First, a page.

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Badr, Yaser M.D.; O'Leary, Shaun M.D.; Kline, David G. M.D.

doi: 10.1227/01.NEU.0000345942.14391.1C
Chapter 11

OBJECTIVE: The management of obstetrical brachial plexus injury, often called birth palsy, remains one of the most controversial topics in pediatric neurosurgery. Most birth palsies have acceptable spontaneous recoveries, whereas only a minority require surgical intervention. A selective approach for surgery was used in this Louisiana State University Health Sciences Center (LSUHSC) series, for which the operative rate was 9%. At LSUHSC, the patient with obstetrical brachial plexus injury is followed for 6 to 9 months before surgery, which is performed if there is no satisfactory biceps and/or shoulder function.

METHODS: This is a retrospective analysis of 169 patients with 171 palsies referred to LSUHSC for possible surgery. There were 76 patients with 77 birth palsies managed operatively and nonoperatively at LSUHSC between 1975 and 1991. An additional 93 patients with 94 palsies who were managed between 1992 and 2003 were included in this analysis. The results of initial and follow-up examinations using Eng's criteria for impairment ratings (IRs) were available for 151 of 171 (88%) nonoperative and operative obstetrical brachial plexus injuries managed between 1975 and 2001.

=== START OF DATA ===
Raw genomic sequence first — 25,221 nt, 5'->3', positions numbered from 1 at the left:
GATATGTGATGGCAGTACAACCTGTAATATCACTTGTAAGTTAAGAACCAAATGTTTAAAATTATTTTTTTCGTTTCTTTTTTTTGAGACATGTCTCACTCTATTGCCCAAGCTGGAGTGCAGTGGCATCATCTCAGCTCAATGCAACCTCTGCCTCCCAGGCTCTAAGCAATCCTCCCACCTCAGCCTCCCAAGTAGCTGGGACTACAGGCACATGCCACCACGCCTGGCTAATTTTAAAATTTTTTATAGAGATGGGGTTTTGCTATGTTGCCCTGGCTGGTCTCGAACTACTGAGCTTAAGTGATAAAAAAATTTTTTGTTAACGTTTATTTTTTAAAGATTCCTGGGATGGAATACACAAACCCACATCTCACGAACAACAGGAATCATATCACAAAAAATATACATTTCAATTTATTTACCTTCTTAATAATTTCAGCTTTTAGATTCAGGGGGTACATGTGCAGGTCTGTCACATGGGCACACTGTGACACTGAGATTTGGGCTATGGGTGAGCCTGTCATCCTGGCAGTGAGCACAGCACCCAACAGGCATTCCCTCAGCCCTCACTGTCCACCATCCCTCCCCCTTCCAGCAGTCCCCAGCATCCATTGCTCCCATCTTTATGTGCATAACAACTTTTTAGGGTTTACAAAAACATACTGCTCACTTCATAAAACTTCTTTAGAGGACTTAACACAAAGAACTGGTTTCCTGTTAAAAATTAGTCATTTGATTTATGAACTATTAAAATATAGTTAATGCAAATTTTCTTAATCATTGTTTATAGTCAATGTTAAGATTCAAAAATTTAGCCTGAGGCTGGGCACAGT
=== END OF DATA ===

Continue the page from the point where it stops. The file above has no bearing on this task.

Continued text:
RESULTS: Fifty-two percent of the nonoperative patients evaluated at an initial visit had an IR of 4 or 5, which represents very poor function by comparison to IR of 1 in the Eng scale, which represents almost no abnormality. The percentage of patients in this category (4–5) improved to 30% after follow-up visits. For the 16 operative cases, the initial and follow-up percentages of patients with IRs of 4 or 5 were 67% and 22%, respectively. Ultimately, 47% of the nonoperative patients achieved a grade 2 IR after follow-up compared with 17% of the operative patients.

CONCLUSION: Using this selective approach at LSUHSC, in which the operative rate was 9%, acceptable outcomes were obtained both in patients not having surgery and also in those having surgical intervention.

Department of Neurosurgery, Louisiana State University Health Sciences Center, New Orleans, Louisiana (Badr) (Kline)

Department of Neurological Surgery, Rush University Medical Center, Chicago, Illinois (O'Leary)

Reprint requests: Yaser Badr, M.D., Department of Neurosurgery, Louisiana State University Health Sciences Center, School of Medicine, 2020 Gravier Street, New Orleans, LA 70112. Email:

Received, March 10, 2008.

Accepted, January 12, 2009.

Copyright © by the Congress of Neurological Surgeons